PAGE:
“The idea is that the psychedelic is enhancing the effects of, or synergizing with, the psychotherapy,” says Christopher J. Pittenger, MD, PhD, director of the Clinical Neuroscience Research Unit at Yale School of Medicine, in Connecticut. “If you give cognitive behavioral therapy in the window during which plasticity is enhanced after a psychedelic dose, then perhaps that would enhance the efficacy of therapy.”
The need for a high level of hands-on therapeutic attention highlights the drawbacks of drug-induced psychedelic episodes: Their effects can be unpredictable and are potentially dangerous without proper support, and thus require significant time to administer by trained staff.
People undergoing psychedelic therapies are typically monitored before, during, and after treatment. Some have reported distressing experiences while on the drugs or after, including paranoia, fear, and severe anxiety. (Others, who have used psychedelics without medical supervision, have reported more severe emotional disturbances afterwards, such as mania and depression.) Gould says his first two rounds with ayahuasca set off discomfort, anxiety, disorientation, regurgitation, sweating, and “get me out of here kind of thoughts.” But he had invested so much time, money, and faith (based on his research) that he stuck with it.
Such risks are among the reasons that psychedelic therapy, as conducted in trials, is “resource intensive” in terms of time and trained staff, Pittenger notes. It takes hours of counseling up front (which includes discussing objectives, managing expectations, and preparing for the psychedelic experience itself), about eight hours on the day of the dosing session (allowing for preparation, supervision during the experience, and debriefing after), and hours of follow-up therapy. Patients often go through several dosing sessions.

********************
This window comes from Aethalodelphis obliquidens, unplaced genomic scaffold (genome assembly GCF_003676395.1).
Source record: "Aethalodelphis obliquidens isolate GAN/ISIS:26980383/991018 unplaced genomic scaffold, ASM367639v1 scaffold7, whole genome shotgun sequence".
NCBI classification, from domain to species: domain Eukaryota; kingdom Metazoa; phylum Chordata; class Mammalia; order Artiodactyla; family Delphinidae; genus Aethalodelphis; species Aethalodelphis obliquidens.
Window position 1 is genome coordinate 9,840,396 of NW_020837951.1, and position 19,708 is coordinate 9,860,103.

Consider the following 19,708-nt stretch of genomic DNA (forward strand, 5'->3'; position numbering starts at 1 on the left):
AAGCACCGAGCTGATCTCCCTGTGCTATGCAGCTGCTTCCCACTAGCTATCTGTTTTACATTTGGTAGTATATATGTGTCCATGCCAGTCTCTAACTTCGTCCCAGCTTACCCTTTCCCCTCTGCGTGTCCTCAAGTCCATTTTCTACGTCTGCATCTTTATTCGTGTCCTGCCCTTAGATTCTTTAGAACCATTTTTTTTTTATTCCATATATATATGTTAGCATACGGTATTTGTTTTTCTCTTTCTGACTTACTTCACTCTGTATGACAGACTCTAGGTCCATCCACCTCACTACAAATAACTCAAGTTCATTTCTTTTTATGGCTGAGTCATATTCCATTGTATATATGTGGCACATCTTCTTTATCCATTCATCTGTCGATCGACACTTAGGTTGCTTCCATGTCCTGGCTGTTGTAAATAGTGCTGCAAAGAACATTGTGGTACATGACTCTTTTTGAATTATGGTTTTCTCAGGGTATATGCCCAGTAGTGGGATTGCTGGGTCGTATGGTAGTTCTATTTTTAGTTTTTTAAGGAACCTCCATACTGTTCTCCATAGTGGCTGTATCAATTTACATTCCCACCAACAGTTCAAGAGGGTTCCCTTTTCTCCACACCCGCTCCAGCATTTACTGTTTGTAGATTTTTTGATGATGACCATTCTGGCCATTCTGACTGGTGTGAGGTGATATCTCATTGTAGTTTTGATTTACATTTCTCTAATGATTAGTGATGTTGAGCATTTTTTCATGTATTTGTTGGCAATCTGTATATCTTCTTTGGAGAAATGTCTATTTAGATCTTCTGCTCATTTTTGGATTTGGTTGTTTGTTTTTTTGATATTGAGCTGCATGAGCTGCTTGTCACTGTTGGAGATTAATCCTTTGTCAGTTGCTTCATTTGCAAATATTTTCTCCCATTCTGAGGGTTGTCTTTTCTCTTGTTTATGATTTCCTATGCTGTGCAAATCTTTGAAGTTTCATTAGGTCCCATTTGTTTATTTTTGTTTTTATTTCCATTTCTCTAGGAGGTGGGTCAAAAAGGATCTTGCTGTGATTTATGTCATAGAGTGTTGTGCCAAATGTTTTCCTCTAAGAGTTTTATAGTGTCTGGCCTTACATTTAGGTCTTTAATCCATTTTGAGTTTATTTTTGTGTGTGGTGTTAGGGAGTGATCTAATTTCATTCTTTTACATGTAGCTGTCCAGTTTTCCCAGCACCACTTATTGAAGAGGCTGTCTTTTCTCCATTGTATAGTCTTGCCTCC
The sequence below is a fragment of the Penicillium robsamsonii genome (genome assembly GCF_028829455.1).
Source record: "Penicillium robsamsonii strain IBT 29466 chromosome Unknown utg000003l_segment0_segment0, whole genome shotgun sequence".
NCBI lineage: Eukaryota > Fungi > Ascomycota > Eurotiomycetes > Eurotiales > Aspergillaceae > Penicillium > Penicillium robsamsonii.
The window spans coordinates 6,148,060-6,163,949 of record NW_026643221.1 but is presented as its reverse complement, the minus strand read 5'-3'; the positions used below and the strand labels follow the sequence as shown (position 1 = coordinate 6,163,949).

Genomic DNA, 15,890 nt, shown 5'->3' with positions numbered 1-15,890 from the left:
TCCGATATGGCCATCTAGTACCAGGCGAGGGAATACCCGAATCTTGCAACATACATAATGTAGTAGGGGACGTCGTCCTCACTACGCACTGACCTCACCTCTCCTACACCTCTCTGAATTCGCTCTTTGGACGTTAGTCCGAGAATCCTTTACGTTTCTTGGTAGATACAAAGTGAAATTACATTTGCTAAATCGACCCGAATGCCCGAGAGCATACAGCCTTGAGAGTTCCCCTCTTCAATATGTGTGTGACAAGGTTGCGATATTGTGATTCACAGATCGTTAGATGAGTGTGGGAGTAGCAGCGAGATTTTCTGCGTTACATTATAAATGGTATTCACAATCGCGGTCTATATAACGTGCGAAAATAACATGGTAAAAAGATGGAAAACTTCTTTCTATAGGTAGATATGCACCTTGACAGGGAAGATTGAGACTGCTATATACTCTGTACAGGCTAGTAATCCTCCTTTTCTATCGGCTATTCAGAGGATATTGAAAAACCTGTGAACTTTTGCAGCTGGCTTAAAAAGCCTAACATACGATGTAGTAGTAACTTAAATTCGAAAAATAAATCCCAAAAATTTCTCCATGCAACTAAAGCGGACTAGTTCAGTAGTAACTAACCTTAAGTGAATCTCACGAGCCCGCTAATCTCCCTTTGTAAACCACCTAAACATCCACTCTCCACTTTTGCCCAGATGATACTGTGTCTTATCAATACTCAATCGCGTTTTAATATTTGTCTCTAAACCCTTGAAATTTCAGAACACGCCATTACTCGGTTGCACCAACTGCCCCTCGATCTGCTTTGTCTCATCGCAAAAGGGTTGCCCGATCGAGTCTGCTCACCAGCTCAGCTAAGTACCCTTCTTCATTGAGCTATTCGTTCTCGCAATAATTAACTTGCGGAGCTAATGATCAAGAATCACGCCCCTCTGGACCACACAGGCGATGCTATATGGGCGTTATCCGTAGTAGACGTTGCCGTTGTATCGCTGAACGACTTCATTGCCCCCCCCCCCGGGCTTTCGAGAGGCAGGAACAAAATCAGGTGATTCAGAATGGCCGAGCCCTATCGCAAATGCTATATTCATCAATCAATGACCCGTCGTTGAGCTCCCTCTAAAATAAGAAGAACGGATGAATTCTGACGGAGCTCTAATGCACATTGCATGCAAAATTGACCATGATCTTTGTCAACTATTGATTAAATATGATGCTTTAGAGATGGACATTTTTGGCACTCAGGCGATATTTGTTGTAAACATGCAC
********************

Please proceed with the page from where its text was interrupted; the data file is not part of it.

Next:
“We try to get insights from your psychedelic experience and apply them to your life,” says Heifets, who is also an assistant professor at Stanford Medicine’s Wu Tsai Neurosciences Institute.
Gould got just a little of that during his ayahuasca treatments in Peru. There were talk circles with other patients reflecting on their psychedelic experiences, and advice about diet and meditation practices moving forward. Seeing both the benefits of the treatment and the value of structured support, Gould launched the nonprofit Heroic Hearts Project, which provides supervised, multi-day psychedelic treatments for military veterans and their families. The treatments are done outside the United States. For example, Dell Med partners with the Heroic Hearts Project to carry out a long-term grief observational study, in Mexico, for families of deceased veterans.
Researchers caution that there’s much to be learned about how and for whom the drugs work. If any of the drugs are approved for medical treatment in the United States, no one knows how much, if any, would be covered by health insurance. Multi-day retreats for psilocybin treatment in Jamaica and Mexico typically cost $4,000 or more. The cost in the U.S. medical system would probably be higher because of all the staff time and counseling required, says Pittenger at Yale.
“If these cost tens of thousands of dollars, then they’ll become boutique treatments for the wealthy,” he says. “We as a profession will fail precisely the people who most need our help. That would be tragic.”
Those are the people whom psychedelic drug advocates want to reach.
“Most of the veterans that come to us [at Heroic Hearts] have run out of options,” Gould says. “They have tried medications and therapy to limited effect. They are struggling and losing hope.
“These veterans hear stories of people who served who not only were healed of their trauma [through psychedelic therapy] but also are thriving in life.”